The Harmandir Sahib also Darbar Sahib and informally referred to as the Golden Temple is a prominent Sikh Gurdwara located in the city of Amritsar, Punjab, India. It was built by the fifth Guru of the Sikhs, Guru Arjan Dev, in the 16th Century. In 1604, Guru Arjan Dev ji completed the Adi Granth, the holy scripture of Sikhism, and installed it in the Gurdwara.
There are four doors to get into the Harmandir Sahib, which symbolize the openness of the Sikhs towards all people and religions. The present day Gurdwara was rebuilt in 1764 by Jassa Singh Ahluwalia with the help of other Sikh Misl's. In the early nineteenth century, Maharaja Ranjit Singh secured the Punjab region from outside attack and covered the upper floors of the Gurdwara with gold, which gives it its distinctive appearance and English name the Golden Temple.
Sri Harmandir Sahib is considered holy by Sikhs. The most holy text of Sikhism, the Guru Granth Sahib, is always present inside the Gurdwara. Its construction was mainly intended to build a place of worship for men and women from all walks of life and all religions to come and worship God equally. Over one lakh (100,000) people visit the holy shrine daily for worship.
Sri Harmandir Sahib literally means The Temple of God. The fourth guru of Sikhism, Guru Ram Das ji, excavated a tank in 1577 CE which subsequently became known as Amritsar (meaning "Pool of the Nectar of Immortality"), giving its name to the city that grew around it. In due course, a splendid Sikh edifice, Sri Harmandir Sahib (meaning "the abode of God"), rose in the middle of this tank and became the supreme centre of Sikhism. Its sanctum came to house the Adi Granth comprising compositions of Sikh Gurus and other saints considered to have Sikh values and philosophies, e.g., Baba Farid, and Kabir. The compilation of The Adi Granth was started by the fifth guru of Sikhism, Guru Arjan Dev ji.
Construction of Sri Harmandir Sahib:
Originally built in 1574, the site of the Gurdwara was surrounded by a small lake in a thin forest. The third of the six grand Mughals, Emperor Akbar, who visited the third Sikh Guru, Guru Amar Das, in the neighbouring town of Goindval, was so impressed by the way of life in the town that he gave a jagir (the land and the revenues of several villages in the vicinity) to the Guru's daughter Bhani as a gift on her marriage to Bhai Jetha, who later became the fourth Sikh Guru, Guru Ram Das ji. Guru Ram Das ji enlarged the lake and built a small township around it. The town was named after Guru Ram Das ji as Guru Ka Chak', Chak Ram Das or Ram Das Pura.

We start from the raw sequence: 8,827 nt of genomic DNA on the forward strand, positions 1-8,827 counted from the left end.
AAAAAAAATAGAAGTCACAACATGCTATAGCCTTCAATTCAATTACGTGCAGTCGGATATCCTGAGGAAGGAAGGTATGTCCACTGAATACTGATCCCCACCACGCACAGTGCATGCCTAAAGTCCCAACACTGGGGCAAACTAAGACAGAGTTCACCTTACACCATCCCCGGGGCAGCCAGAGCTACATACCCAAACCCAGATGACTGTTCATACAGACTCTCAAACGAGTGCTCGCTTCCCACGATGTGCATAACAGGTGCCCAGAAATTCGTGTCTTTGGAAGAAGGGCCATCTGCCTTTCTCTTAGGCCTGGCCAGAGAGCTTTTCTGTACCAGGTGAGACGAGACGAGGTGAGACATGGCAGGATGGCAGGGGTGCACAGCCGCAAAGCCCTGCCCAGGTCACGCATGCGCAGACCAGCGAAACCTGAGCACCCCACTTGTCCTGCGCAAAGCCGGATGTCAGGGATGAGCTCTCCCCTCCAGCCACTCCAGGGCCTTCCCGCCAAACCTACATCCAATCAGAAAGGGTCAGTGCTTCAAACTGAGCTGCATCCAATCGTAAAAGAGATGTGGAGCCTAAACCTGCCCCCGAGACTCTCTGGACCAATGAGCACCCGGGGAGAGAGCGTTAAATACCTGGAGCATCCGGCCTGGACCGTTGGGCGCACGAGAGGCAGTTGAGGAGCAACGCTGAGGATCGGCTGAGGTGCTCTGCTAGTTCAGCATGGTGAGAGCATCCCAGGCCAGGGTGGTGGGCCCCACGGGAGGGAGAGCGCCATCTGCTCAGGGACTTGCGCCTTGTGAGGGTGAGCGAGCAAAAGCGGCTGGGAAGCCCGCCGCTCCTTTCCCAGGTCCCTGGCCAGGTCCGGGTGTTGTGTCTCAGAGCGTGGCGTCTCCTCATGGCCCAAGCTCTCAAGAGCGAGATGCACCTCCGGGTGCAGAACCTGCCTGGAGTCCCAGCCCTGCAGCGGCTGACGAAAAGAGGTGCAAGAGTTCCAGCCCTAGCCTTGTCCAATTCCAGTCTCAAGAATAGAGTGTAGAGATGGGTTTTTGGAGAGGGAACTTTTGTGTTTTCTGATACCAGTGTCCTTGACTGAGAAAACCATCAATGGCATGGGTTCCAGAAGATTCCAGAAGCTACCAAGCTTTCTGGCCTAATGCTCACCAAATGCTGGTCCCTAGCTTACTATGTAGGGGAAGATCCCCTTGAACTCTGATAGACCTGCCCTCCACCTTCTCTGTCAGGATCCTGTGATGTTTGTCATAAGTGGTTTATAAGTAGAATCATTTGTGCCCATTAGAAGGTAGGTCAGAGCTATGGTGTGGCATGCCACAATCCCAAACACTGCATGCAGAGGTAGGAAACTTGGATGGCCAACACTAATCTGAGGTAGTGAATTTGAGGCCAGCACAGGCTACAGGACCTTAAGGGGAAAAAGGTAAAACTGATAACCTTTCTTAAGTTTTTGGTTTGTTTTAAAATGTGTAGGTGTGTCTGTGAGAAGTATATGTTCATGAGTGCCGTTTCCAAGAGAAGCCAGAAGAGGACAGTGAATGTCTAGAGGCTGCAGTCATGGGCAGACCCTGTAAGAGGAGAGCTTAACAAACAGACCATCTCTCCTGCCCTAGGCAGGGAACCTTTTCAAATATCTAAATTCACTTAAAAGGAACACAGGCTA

During the leadership of the fifth Guru, Guru Arjan Dev (1581–1606), the full-fledged Gurdwara was built. In December 1588, Guru Arjan Dev ji initiated the construction of the Gurdwara. He invited Muslim saint Mian Mir of Lahore in December 1588 to lay the first foundation stone. (December 1588 CE).
Artwork And Monument Sculptures:
Much of the present decorative gilding and marblework dates from the early 19th century. All the gold and exquisite marble work were conducted under the patronage of Hukam Singh Chimni and Emperor Ranjit Singh, Maharaja of the Sikh Empire of the Punjab. The Darshani Deorhi Arch stands at the beginning of the causeway to Sri Harmandir Sahib; it is 202 feet (62 m) high and 21 feet (6 m) in width. The gold plating on the Harmandir Sahib was begun by Emperor Ranjit Singh and was finished in 1830.
The Sher-e-Punjab (Lion of the Punjab) was a major donor of wealth and materials for the shrine and is remembered with much affection by the Punjabi people in general and the Sikh community in particular. Maharaja Ranjit Singh also built two of the other most sacred Gurdwaras in Sikhism. This was because Maharaja Ranjit Singh had a deep love for the tenth guru of Sikhism Guru Gobind Singh. The other two most sacred Gurdwaras in Sikhism, which he built, are Takht Sri Patna Sahib (initiation or birth place of Guru Gobind Singh ji) and Takht Sri Hazur Sahib, the place of Guru Gobind Singh ji's Sikh ascension into heaven.
Celebrations At Sri Harmandir Sahib:
One of the most important festivals is Vaisakhi, which is celebrated in the second week of April (usually the 13th). Sikhs celebrate the founding of the Khalsa on this day and it is celebrated with fervour in Sri Harmandir Sahib. Other important Sikh religious days such as the martyrdom day of Guru Teg Bahadur, the birthday of Guru Nanak Dev, etc., are also celebrated with religious piety. Similarly Diwali is one of the festivals which sees Sri Harmandir Sahib beautifully illuminated with Divas/Diyas (lamps); lights and fireworks are discharged.
During these special occasions many thousands of people visit the holy shrine named Sri Harmandir Sahib. Most Sikh people visit Amritsar and Sri Harmandir Sahib at least once during their lifetime, particularly and mostly during special occasions in their life such as birthdays, marriages, childbirth, etc.